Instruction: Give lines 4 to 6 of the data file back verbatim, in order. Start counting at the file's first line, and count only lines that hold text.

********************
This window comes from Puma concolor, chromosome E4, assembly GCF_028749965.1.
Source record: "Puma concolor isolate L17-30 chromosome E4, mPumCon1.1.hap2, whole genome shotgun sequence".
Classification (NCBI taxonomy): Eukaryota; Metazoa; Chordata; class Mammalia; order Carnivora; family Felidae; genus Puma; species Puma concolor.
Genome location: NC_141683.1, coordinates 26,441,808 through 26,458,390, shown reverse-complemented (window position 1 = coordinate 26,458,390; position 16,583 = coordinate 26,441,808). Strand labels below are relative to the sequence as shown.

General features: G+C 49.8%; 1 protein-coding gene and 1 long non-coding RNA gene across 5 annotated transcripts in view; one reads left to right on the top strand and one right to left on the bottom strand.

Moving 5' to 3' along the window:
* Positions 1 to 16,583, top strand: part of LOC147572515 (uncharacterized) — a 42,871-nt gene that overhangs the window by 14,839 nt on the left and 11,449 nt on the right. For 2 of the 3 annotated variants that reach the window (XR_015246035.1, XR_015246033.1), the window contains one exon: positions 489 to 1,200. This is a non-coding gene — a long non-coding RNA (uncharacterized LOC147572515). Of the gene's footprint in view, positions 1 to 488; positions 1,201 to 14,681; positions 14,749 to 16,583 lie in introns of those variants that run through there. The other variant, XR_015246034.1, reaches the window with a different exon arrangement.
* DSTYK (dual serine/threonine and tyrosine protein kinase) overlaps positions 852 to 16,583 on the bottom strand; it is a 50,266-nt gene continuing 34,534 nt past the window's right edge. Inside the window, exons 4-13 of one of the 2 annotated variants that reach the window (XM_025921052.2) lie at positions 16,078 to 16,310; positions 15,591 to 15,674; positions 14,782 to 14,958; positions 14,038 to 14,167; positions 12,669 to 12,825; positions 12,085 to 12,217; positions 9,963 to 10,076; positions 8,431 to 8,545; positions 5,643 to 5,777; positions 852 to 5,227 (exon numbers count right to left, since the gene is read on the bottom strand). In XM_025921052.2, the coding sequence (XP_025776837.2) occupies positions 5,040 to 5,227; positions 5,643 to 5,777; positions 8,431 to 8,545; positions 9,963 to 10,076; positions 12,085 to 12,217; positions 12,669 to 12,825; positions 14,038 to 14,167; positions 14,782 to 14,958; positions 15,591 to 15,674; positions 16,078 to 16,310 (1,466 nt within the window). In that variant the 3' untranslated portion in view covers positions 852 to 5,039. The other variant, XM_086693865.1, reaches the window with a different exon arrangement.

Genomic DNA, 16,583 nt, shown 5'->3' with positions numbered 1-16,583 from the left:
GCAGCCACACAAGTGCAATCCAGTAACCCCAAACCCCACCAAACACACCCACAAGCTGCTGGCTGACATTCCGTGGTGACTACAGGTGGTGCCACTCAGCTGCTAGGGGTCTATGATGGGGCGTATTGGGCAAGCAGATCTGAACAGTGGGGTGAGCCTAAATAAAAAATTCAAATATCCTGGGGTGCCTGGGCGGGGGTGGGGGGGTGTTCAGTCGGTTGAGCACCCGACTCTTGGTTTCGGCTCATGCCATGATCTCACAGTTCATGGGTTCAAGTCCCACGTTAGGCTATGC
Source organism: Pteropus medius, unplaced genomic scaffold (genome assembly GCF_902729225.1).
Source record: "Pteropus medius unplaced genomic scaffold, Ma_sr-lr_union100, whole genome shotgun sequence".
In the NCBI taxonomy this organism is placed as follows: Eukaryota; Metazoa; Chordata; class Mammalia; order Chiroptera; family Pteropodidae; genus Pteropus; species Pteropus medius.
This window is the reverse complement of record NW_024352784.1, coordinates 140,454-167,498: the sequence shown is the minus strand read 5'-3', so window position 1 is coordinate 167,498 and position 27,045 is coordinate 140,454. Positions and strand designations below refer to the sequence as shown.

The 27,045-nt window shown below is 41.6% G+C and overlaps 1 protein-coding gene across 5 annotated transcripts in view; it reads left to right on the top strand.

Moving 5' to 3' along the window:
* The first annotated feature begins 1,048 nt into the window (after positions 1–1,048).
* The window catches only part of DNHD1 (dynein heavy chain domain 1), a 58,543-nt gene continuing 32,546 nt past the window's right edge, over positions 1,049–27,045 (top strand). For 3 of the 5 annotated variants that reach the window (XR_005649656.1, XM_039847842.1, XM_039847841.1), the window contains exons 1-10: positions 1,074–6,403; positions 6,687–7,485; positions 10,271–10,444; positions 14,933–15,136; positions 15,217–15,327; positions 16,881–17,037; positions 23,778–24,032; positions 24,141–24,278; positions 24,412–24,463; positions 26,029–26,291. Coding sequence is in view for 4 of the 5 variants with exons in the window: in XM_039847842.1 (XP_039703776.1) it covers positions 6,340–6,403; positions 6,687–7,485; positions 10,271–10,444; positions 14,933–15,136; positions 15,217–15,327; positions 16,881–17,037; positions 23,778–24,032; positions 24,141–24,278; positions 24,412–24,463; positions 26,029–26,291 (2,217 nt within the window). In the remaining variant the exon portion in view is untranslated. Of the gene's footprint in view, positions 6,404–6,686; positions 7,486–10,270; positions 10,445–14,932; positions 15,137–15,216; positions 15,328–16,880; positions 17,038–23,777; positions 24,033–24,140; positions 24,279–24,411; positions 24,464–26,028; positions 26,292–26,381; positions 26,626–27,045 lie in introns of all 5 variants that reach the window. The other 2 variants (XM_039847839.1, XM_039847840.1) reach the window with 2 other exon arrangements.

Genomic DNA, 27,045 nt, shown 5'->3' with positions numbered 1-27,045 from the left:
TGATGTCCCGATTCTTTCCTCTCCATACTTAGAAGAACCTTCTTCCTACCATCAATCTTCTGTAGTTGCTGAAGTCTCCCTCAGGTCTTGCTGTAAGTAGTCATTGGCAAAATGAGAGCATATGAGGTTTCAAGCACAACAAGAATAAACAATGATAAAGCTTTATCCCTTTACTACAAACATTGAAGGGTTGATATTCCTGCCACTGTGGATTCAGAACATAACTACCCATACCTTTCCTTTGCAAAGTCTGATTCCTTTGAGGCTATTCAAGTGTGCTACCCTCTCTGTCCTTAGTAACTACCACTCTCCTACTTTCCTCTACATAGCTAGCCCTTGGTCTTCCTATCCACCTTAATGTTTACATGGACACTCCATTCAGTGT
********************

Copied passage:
Genome location: NC_141683.1, coordinates 26,441,808 through 26,458,390, shown reverse-complemented (window position 1 = coordinate 26,458,390; position 16,583 = coordinate 26,441,808). Strand labels below are relative to the sequence as shown.

General features: G+C 49.8%; 1 protein-coding gene and 1 long non-coding RNA gene across 5 annotated transcripts in view; one reads left to right on the top strand and one right to left on the bottom strand.

Moving 5' to 3' along the window: